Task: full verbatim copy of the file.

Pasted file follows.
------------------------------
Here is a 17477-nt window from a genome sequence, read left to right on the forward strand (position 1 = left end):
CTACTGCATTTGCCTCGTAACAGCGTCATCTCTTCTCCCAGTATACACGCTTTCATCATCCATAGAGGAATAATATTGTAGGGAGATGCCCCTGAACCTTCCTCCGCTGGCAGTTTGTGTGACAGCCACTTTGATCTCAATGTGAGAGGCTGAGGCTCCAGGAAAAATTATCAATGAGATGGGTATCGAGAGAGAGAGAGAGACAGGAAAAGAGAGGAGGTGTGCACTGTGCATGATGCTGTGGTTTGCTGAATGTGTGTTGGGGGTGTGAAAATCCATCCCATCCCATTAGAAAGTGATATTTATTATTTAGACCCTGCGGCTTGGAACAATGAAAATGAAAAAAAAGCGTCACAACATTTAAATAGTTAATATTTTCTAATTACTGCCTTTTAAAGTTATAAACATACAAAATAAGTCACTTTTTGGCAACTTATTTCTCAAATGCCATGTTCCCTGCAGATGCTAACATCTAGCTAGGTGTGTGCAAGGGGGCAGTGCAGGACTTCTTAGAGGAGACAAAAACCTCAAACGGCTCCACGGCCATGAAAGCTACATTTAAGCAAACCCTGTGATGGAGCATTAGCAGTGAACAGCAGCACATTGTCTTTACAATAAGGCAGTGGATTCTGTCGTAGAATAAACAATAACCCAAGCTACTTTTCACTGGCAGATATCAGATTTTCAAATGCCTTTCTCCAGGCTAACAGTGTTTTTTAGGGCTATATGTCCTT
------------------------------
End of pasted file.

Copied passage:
Here is a 17477-nt window from a genome sequence, read left to right on the forward strand (position 1 = left end):
CTACTGCATTTGCCTCGTAACAGCGTCATCTCTTCTCCCAGTATACACGCTTTCATCATCCATAGAGGAATAATATTGTAGGGAGATGCCCCTGAACCTTCCTCCGCTGGCAGTTTGTGTGACAGCCACTTTGATCTCAATGTGAGAGGCTGAGGCTCCAGGAAAAATTATCAATGAGATGGGTATCGAGAGAGAGAGAGAGACAGGAAAAGAGAGGAGGTGTGCACTGTGCATGATGCTGTGGTTTGCTGAATGTGTGTTGGGGGTGTGAAAATCCATCCCATCCCATTAGAAAGTGATATTTATTATTTAGACCCTGCGGCTTGGAACAATGAAAATGAAAAAAAAGCGTCACAACATTTAAATAGTTAATATTTTCTAATTACTGCCTTTTAAAGTTATAAACATACAAAATAAGTCACTTTTTGGCAACTTATTTCTCAAATGCCATGTTCCCTGCAGATGCTAACATCTAGCTAGGTGTGTGCAAGGGGGCAGTGCAGGACTTCTTAGAGGAGACAAAAACCTCAAACGGCTCCACGGCCATGAAAGCTACATTTAAGCAAACCCTGTGATGGAGCATTAGCAGTGAACAGCAGCACATTGTCTTTACAATAAGGCAGTGGATTCTGTCGTAGAATAAACAATAACCCAAGCTACTTTTCACTGGCAGATATCAGATTTTCAAATGCCTTTCTCCAGGCTAACAGTGTTTTTTAGGGCTATATGTCCTT